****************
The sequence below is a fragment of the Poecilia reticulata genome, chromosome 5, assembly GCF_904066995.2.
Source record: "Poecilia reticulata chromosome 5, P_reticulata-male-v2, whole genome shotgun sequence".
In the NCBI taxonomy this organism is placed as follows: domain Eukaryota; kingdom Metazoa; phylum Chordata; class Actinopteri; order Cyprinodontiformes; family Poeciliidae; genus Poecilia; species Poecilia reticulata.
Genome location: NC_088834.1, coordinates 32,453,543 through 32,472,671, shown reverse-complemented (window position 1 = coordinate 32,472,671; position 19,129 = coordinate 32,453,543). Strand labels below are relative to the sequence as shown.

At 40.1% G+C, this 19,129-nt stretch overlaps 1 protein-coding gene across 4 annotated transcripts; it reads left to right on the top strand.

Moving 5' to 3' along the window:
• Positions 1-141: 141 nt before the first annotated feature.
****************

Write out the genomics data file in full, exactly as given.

The sequence below is a fragment of the Poecilia reticulata genome, chromosome 5, assembly GCF_904066995.2.
Source record: "Poecilia reticulata chromosome 5, P_reticulata-male-v2, whole genome shotgun sequence".
In the NCBI taxonomy this organism is placed as follows: domain Eukaryota; kingdom Metazoa; phylum Chordata; class Actinopteri; order Cyprinodontiformes; family Poeciliidae; genus Poecilia; species Poecilia reticulata.
Genome location: NC_088834.1, coordinates 32,453,543 through 32,472,671, shown reverse-complemented (window position 1 = coordinate 32,472,671; position 19,129 = coordinate 32,453,543). Strand labels below are relative to the sequence as shown.

At 40.1% G+C, this 19,129-nt stretch overlaps 1 protein-coding gene across 4 annotated transcripts; it reads left to right on the top strand.

Moving 5' to 3' along the window:
• Positions 1-141: 141 nt before the first annotated feature.